Korean dream is out of reach of more youngYoon Hwan was on cloud nine last year when his girlfriend said “yes” after he asked her to get married. He envisioned a happy future full of precious moments with his wife and children. But that euphoria quickly gave way to a heavy heart when his dream was deflated by a lack of money and uncertain financial future.
He feels his confidence being eroded by a lingering perception that, upon marriage, men should provide a home for the couple to live in and women should buy furniture and appliances to fill the home. The 30-year-old currently has about 10 million won ($8,800) in savings, an amount that falls short of what is needed for a deposit on even a small apartment unit in Seoul.
“I would have married if I had money,” said Yoon, who is now preparing to take a test to become an electronics engineer.
Yoon is one of hundreds of thousands of young Koreans who don’t earn enough to buy a home, and are delaying marriage out of frustration over a lack of prospects.
Korea’s economy is stuck in a slowdown, and many young people can’t find decent jobs. The unemployment rate for young adults - between the ages of 15 and 29 - stood at 10.8 percent in March, much higher than the overall jobless rate of 4.3 percent, according to government data.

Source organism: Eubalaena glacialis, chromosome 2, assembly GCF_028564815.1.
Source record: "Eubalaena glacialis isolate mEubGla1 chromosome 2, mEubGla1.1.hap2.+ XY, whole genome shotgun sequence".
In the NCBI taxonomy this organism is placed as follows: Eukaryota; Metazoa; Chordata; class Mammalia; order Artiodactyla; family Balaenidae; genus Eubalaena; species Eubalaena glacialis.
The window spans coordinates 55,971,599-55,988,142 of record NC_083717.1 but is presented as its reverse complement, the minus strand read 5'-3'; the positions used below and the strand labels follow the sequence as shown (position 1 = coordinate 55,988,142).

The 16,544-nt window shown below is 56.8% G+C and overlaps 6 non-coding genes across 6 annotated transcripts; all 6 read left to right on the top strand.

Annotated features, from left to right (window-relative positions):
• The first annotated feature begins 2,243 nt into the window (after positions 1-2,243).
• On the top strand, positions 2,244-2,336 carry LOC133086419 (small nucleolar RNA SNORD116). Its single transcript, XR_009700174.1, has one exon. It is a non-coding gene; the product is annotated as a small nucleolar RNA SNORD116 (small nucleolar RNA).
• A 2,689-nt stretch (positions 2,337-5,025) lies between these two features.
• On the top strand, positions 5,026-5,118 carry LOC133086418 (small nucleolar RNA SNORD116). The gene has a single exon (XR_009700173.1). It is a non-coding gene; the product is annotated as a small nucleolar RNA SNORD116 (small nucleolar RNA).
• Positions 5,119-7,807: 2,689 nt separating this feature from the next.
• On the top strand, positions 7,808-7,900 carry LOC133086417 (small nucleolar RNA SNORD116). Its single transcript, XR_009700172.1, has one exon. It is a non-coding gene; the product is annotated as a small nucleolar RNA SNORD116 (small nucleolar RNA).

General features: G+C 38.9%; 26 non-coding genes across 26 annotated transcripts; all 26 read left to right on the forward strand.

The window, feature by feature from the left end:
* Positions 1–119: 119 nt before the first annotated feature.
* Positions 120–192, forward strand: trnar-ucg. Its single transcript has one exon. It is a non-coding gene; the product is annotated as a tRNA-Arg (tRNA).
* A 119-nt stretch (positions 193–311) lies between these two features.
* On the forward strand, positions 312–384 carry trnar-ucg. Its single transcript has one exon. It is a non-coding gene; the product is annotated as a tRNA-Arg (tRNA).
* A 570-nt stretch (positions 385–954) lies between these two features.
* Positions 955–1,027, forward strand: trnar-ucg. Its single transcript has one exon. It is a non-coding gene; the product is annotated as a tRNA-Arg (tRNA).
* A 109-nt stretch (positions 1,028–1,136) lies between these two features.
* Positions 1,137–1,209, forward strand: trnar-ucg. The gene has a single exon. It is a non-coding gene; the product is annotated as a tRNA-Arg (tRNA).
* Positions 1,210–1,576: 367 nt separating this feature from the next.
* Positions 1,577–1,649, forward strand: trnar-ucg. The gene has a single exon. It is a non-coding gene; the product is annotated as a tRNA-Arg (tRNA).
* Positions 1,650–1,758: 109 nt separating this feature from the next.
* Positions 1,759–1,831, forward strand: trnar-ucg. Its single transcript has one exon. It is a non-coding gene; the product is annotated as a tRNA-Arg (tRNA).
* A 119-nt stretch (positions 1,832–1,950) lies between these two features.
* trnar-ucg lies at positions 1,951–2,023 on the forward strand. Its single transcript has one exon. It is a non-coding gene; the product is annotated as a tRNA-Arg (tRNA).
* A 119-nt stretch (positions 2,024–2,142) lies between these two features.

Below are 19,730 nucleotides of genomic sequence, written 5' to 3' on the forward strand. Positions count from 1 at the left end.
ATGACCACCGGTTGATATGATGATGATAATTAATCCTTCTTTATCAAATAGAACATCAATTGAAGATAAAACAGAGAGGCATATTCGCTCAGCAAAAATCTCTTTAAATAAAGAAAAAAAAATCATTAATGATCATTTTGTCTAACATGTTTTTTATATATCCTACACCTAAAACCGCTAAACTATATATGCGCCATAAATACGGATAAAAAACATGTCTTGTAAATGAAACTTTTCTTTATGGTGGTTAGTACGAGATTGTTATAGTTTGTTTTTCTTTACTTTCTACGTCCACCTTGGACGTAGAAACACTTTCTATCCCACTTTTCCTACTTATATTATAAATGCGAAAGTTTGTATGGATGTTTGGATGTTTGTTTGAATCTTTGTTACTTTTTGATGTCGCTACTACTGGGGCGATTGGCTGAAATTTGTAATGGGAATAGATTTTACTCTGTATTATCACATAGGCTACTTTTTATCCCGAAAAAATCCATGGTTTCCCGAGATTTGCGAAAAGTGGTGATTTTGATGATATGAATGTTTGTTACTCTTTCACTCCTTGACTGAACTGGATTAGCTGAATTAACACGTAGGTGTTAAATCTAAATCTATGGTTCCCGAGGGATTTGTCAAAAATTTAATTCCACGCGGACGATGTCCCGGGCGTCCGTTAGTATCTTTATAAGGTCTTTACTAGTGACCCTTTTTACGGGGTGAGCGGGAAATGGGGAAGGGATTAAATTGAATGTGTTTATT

The lack of stable employment affects other areas of life. A survey released by the Korea Institute for Health and Social Affairs in March showed that 9.7 percent of 846 men and 1.5 percent of 904 women said they were not dating for financial reasons.
In the latest sign of economic trouble, the Bank of Korea said Thursday that the country’s gross domestic product (GDP) backtracked an estimated 0.3 percent in the first three months of the year from the previous quarter, marking the worst performance in an almost decade.
Last week, the central bank also slashed its growth outlook for Asia’s fourth-largest economy to 2.5 percent for the year, from the 2.6 percent made in January, citing economic uncertainties and slowing exports.
Yoon said he has little hope that he can save enough money to buy a house and eventually realize his goals of getting married and having a baby.
The median price of apartments in Seoul hit a record high of 829 million won in September last year, up from 480 million won in December 2008, when such data began to be compiled, according to KB Kookmin Bank, one of Korea’s biggest retail banks.
It was the first time that the median price surpassed the 800-million-won mark in a country where annual average household disposable income was 41.28 million won in 2017, the latest year for which statistics are available.
The escalating prices mean that if the average earner were to save their entire annual disposable income, it would take nearly two decades to be able to buy an apartment worth 800 million won.